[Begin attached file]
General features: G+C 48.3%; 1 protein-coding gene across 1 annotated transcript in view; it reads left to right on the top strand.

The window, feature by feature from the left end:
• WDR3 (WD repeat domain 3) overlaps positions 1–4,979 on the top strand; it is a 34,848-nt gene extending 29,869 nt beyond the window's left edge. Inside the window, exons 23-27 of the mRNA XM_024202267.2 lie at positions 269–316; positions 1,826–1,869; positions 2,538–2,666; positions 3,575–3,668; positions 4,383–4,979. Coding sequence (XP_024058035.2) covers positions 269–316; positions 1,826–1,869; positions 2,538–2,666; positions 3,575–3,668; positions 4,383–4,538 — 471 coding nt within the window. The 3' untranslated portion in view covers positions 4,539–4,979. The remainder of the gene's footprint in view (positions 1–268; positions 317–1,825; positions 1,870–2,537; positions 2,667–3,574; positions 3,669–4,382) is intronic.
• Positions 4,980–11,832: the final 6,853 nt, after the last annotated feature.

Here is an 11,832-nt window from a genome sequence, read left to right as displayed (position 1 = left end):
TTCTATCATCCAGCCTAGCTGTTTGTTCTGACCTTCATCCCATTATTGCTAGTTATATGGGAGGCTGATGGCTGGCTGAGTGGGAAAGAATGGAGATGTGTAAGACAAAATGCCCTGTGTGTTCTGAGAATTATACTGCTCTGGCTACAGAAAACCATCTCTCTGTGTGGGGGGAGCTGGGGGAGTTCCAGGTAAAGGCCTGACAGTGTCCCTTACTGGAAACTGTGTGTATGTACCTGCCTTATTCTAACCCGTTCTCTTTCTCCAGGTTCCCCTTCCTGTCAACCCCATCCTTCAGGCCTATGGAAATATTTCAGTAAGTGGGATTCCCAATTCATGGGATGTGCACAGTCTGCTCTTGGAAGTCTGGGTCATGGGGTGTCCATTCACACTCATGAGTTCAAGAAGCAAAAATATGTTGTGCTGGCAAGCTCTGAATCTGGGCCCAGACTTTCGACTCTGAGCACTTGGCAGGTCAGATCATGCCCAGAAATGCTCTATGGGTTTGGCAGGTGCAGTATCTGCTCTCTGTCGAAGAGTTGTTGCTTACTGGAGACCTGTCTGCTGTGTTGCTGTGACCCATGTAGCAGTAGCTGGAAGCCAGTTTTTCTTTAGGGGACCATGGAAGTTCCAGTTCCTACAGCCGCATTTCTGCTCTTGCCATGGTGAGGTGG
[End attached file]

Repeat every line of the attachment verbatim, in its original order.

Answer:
General features: G+C 48.3%; 1 protein-coding gene across 1 annotated transcript in view; it reads left to right on the top strand.

The window, feature by feature from the left end:
• WDR3 (WD repeat domain 3) overlaps positions 1–4,979 on the top strand; it is a 34,848-nt gene extending 29,869 nt beyond the window's left edge. Inside the window, exons 23-27 of the mRNA XM_024202267.2 lie at positions 269–316; positions 1,826–1,869; positions 2,538–2,666; positions 3,575–3,668; positions 4,383–4,979. Coding sequence (XP_024058035.2) covers positions 269–316; positions 1,826–1,869; positions 2,538–2,666; positions 3,575–3,668; positions 4,383–4,538 — 471 coding nt within the window. The 3' untranslated portion in view covers positions 4,539–4,979. The remainder of the gene's footprint in view (positions 1–268; positions 317–1,825; positions 1,870–2,537; positions 2,667–3,574; positions 3,669–4,382) is intronic.
• Positions 4,980–11,832: the final 6,853 nt, after the last annotated feature.

Here is an 11,832-nt window from a genome sequence, read left to right as displayed (position 1 = left end):
TTCTATCATCCAGCCTAGCTGTTTGTTCTGACCTTCATCCCATTATTGCTAGTTATATGGGAGGCTGATGGCTGGCTGAGTGGGAAAGAATGGAGATGTGTAAGACAAAATGCCCTGTGTGTTCTGAGAATTATACTGCTCTGGCTACAGAAAACCATCTCTCTGTGTGGGGGGAGCTGGGGGAGTTCCAGGTAAAGGCCTGACAGTGTCCCTTACTGGAAACTGTGTGTATGTACCTGCCTTATTCTAACCCGTTCTCTTTCTCCAGGTTCCCCTTCCTGTCAACCCCATCCTTCAGGCCTATGGAAATATTTCAGTAAGTGGGATTCCCAATTCATGGGATGTGCACAGTCTGCTCTTGGAAGTCTGGGTCATGGGGTGTCCATTCACACTCATGAGTTCAAGAAGCAAAAATATGTTGTGCTGGCAAGCTCTGAATCTGGGCCCAGACTTTCGACTCTGAGCACTTGGCAGGTCAGATCATGCCCAGAAATGCTCTATGGGTTTGGCAGGTGCAGTATCTGCTCTCTGTCGAAGAGTTGTTGCTTACTGGAGACCTGTCTGCTGTGTTGCTGTGACCCATGTAGCAGTAGCTGGAAGCCAGTTTTTCTTTAGGGGACCATGGAAGTTCCAGTTCCTACAGCCGCATTTCTGCTCTTGCCATGGTGAGGTGG